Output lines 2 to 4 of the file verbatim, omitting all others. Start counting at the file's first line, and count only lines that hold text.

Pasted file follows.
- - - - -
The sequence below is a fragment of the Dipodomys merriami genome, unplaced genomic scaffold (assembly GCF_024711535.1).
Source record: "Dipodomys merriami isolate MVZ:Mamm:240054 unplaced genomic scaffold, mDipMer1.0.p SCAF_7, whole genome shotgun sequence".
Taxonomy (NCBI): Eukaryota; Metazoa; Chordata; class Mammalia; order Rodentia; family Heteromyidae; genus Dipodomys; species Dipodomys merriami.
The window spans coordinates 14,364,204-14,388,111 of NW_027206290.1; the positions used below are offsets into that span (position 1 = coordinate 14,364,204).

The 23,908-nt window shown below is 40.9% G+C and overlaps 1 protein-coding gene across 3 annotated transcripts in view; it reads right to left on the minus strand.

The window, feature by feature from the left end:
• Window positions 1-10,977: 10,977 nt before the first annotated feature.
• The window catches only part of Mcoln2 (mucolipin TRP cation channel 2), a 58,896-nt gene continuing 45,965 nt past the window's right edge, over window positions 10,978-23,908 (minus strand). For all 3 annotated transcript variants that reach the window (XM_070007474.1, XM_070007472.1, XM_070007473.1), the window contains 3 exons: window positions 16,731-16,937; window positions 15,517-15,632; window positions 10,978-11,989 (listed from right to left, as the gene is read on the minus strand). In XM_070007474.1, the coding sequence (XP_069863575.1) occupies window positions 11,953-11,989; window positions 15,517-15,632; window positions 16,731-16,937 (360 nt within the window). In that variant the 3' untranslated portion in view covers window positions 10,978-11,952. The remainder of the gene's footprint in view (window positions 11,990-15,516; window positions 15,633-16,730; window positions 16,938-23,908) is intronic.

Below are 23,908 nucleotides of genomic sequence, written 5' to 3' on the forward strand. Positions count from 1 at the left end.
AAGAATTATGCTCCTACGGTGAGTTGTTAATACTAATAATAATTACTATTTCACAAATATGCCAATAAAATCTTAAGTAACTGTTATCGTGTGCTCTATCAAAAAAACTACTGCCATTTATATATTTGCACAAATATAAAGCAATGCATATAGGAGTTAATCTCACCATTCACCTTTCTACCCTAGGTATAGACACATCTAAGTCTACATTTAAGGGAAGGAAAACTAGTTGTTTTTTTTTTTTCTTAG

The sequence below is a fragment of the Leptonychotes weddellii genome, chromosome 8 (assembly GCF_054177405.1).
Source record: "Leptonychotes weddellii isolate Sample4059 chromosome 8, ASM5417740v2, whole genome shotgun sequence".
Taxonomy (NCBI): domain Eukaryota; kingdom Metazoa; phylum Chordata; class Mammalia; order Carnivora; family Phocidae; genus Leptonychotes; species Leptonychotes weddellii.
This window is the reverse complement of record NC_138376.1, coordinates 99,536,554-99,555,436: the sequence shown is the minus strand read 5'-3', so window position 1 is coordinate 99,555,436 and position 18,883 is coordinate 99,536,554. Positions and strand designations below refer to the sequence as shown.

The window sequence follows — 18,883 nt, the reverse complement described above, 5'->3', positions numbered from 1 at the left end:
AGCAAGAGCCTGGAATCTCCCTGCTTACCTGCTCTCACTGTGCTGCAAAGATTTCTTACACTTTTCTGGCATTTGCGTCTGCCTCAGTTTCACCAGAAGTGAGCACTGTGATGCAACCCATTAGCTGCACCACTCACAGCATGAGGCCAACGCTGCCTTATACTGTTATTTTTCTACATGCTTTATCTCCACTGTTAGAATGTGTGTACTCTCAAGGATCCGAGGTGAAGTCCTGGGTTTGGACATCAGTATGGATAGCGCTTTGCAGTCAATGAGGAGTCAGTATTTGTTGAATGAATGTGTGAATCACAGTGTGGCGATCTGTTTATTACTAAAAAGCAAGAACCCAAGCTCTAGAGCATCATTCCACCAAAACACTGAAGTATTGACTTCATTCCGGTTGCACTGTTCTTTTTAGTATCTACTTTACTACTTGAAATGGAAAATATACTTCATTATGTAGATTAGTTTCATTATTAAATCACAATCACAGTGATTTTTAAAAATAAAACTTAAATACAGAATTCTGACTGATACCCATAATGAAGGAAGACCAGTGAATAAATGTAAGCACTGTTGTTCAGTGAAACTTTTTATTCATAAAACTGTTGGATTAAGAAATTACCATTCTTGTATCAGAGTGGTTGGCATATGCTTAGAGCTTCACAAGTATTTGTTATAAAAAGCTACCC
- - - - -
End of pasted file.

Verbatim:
Source record: "Dipodomys merriami isolate MVZ:Mamm:240054 unplaced genomic scaffold, mDipMer1.0.p SCAF_7, whole genome shotgun sequence".
Taxonomy (NCBI): Eukaryota; Metazoa; Chordata; class Mammalia; order Rodentia; family Heteromyidae; genus Dipodomys; species Dipodomys merriami.
The window spans coordinates 14,364,204-14,388,111 of NW_027206290.1; the positions used below are offsets into that span (position 1 = coordinate 14,364,204).